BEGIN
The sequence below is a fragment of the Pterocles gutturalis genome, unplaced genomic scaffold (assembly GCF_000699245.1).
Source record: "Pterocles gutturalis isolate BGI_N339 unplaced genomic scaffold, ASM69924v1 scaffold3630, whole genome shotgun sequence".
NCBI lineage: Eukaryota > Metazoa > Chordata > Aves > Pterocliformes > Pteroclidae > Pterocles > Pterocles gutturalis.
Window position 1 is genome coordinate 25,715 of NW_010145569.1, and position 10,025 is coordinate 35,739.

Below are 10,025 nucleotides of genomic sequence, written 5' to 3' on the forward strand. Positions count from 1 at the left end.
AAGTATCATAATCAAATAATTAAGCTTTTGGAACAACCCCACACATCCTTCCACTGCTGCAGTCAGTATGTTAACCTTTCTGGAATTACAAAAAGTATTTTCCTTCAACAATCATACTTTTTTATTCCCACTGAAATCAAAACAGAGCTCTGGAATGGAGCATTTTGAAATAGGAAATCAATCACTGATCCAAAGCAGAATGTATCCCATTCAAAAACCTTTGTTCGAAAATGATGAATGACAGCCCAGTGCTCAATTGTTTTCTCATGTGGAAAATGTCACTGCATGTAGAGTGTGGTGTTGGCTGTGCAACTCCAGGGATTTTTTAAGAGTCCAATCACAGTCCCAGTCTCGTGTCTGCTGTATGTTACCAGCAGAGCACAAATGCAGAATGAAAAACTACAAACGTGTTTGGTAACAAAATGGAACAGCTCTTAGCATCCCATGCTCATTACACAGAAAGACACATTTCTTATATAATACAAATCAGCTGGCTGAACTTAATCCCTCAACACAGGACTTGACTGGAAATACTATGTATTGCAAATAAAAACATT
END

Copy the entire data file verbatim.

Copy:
The sequence below is a fragment of the Pterocles gutturalis genome, unplaced genomic scaffold (assembly GCF_000699245.1).
Source record: "Pterocles gutturalis isolate BGI_N339 unplaced genomic scaffold, ASM69924v1 scaffold3630, whole genome shotgun sequence".
NCBI lineage: Eukaryota > Metazoa > Chordata > Aves > Pterocliformes > Pteroclidae > Pterocles > Pterocles gutturalis.
Window position 1 is genome coordinate 25,715 of NW_010145569.1, and position 10,025 is coordinate 35,739.

Below are 10,025 nucleotides of genomic sequence, written 5' to 3' on the forward strand. Positions count from 1 at the left end.
AAGTATCATAATCAAATAATTAAGCTTTTGGAACAACCCCACACATCCTTCCACTGCTGCAGTCAGTATGTTAACCTTTCTGGAATTACAAAAAGTATTTTCCTTCAACAATCATACTTTTTTATTCCCACTGAAATCAAAACAGAGCTCTGGAATGGAGCATTTTGAAATAGGAAATCAATCACTGATCCAAAGCAGAATGTATCCCATTCAAAAACCTTTGTTCGAAAATGATGAATGACAGCCCAGTGCTCAATTGTTTTCTCATGTGGAAAATGTCACTGCATGTAGAGTGTGGTGTTGGCTGTGCAACTCCAGGGATTTTTTAAGAGTCCAATCACAGTCCCAGTCTCGTGTCTGCTGTATGTTACCAGCAGAGCACAAATGCAGAATGAAAAACTACAAACGTGTTTGGTAACAAAATGGAACAGCTCTTAGCATCCCATGCTCATTACACAGAAAGACACATTTCTTATATAATACAAATCAGCTGGCTGAACTTAATCCCTCAACACAGGACTTGACTGGAAATACTATGTATTGCAAATAAAAACATT